Relief for shooting survivors – VCCF ft. in LA Times
This feature was published in the LA Times on Wednesday, March 27, 2019. By Alejandra Reyes-Velarde.
Charity distributes $3.6 million donated to aid families of Borderline bar attack.
THE SCENE outside the Borderline Bar and Grill after the 2018 shooting. The Ventura County Community Foundation has distributed donations of $3.6 million to help 200 people affected by the violence.
Four months after a dozen people were killed in a mass shooting at the Borderline Bar and Grill in Thousand Oaks, more than $3 million in donations has been given to the victims’ families.
Checks totaling $3.6 million were recently distributed to more than 200 people who lost loved ones, were injured in the Nov. 8 shooting or were there when the attack happened, said Vanessa Bechtel, chief executive of the Ventura County Community Foundation.
Thousands of people from across the country and world have hosted fundraisers for the victims or donated directly to the foundation, she said.
“It was just a massive effort,” Bechtel said. “I’ve never witnessed this outpouring of support.”
The funds were divided into three tiers: 70% of the money was given to families who lost loved ones in the shooting, 20% was distributed to survivors who were physically injured in the bar and 10% was given to people who were inside the bar when the gunfire erupted.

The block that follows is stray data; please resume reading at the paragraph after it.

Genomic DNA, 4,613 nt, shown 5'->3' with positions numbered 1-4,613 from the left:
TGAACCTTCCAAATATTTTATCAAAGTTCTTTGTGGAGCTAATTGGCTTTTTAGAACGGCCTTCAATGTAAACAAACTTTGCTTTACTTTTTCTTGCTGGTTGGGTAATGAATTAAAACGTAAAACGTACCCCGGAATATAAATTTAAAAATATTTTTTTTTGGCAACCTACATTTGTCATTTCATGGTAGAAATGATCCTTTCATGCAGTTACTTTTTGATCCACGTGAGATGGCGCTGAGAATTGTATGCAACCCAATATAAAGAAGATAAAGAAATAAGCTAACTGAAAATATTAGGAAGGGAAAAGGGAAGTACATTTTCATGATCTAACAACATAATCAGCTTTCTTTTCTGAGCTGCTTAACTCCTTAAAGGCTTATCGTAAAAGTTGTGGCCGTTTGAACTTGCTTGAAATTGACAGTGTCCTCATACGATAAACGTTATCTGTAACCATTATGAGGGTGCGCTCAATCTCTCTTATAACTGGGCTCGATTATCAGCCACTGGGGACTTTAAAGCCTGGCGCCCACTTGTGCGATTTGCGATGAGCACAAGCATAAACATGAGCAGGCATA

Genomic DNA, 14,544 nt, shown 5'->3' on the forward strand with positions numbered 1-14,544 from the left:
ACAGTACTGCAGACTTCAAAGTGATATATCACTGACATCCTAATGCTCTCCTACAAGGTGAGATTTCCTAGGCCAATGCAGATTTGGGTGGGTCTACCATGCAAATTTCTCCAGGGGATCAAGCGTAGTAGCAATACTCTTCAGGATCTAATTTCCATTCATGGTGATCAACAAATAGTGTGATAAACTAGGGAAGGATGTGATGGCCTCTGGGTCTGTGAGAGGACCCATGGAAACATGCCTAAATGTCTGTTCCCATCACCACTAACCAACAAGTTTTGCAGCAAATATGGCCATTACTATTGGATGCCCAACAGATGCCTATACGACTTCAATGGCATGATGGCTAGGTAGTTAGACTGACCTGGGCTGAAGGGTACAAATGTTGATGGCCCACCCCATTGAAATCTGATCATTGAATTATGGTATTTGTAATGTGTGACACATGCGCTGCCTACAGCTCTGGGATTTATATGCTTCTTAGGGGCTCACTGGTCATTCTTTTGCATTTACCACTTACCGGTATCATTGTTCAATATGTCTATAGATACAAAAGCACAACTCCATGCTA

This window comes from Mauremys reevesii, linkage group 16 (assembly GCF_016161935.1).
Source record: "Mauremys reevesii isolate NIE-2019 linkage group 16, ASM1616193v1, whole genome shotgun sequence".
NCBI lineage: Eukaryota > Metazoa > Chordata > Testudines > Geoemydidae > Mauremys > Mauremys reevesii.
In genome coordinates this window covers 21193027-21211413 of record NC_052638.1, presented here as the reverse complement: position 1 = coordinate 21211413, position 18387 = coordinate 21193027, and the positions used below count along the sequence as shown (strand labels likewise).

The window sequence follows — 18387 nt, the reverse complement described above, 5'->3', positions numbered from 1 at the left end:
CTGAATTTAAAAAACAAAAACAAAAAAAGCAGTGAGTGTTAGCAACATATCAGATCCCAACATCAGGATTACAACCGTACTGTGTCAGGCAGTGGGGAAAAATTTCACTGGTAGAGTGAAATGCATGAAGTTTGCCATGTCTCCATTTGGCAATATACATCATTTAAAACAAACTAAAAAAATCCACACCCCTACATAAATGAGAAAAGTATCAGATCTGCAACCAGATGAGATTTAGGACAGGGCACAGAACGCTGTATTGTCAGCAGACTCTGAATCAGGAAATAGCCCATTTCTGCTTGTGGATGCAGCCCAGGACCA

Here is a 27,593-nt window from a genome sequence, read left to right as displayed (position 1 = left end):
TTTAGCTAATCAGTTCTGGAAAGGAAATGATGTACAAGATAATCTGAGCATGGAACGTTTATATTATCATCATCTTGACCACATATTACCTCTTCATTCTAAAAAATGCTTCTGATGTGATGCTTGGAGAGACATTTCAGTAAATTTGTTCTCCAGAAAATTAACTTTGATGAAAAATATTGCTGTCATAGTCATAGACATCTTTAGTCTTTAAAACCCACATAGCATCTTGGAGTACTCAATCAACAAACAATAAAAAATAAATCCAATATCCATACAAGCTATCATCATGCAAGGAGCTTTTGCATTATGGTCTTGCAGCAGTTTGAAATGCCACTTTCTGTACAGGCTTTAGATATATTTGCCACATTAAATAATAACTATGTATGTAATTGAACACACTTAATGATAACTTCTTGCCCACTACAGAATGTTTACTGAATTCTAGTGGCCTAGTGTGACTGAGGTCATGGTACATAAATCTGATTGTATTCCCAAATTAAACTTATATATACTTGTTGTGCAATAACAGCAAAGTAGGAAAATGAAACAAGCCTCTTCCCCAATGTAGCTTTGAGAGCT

The money will help with costs such as medical bills, mental health treatment and lost income, Bechtel said.
The shooting shocked the community. And it was just the initial blow of a withering assault on the close-knit suburb, which then had to contend with two massive wildfires that erupted nearby, displacing many who had just lost family members.
The most recent disbursement of money is the third distribution of funds from the foundation. Smaller donations were given to victims immediately after the shooting, and later, $20,000 was provided for burial costs to each family who lost loved ones in the shooting, Bechtel said.
The foundation is still collecting donations, she said. “There are still a lot of unmet needs.”